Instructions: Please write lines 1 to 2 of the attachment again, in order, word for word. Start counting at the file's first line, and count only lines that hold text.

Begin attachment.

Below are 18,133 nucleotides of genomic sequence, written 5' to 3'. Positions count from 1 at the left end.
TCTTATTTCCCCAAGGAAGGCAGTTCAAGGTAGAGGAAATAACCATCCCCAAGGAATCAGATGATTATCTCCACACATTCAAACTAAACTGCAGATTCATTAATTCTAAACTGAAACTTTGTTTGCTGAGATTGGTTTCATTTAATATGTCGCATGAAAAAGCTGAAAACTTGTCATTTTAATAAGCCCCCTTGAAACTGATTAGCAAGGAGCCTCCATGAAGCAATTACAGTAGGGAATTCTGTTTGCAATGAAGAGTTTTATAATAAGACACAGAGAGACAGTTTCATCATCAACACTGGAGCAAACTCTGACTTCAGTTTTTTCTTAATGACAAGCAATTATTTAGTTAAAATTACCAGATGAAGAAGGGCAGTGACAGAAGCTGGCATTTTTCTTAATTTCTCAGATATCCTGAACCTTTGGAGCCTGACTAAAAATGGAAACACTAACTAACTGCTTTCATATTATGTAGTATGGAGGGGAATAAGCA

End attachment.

Below are 18,133 nucleotides of genomic sequence, written 5' to 3'. Positions count from 1 at the left end.
TCTTATTTCCCCAAGGAAGGCAGTTCAAGGTAGAGGAAATAACCATCCCCAAGGAATCAGATGATTATCTCCACACATTCAAACTAAACTGCAGATTCATTAATTCTAAACTGAAACTTTGTTTGCTGAGATTGGTTTCATTTAATATGTCGCATGAAAAAGCTGAAAACTTGTCATTTTAATAAGCCCCCTTGAAACTGATTAGCAAGGAGCCTCCATGAAGCAATTACAGTAGGGAATTCTGTTTGCAATGAAGAGTTTTATAATAAGACACAGAGAGACAGTTTCATCATCAACACTGGAGCAAACTCTGACTTCAGTTTTTTCTTAATGACAAGCAATTATTTAGTTAAAATTACCAGATGAAGAAGGGCAGTGACAGAAGCTGGCATTTTTCTTAATTTCTCAGATATCCTGAACCTTTGGAGCCTGACTAAAAATGGAAACACTAACTAACTGCTTTCATATTATGTAGTATGGAGGGGAATAAGCA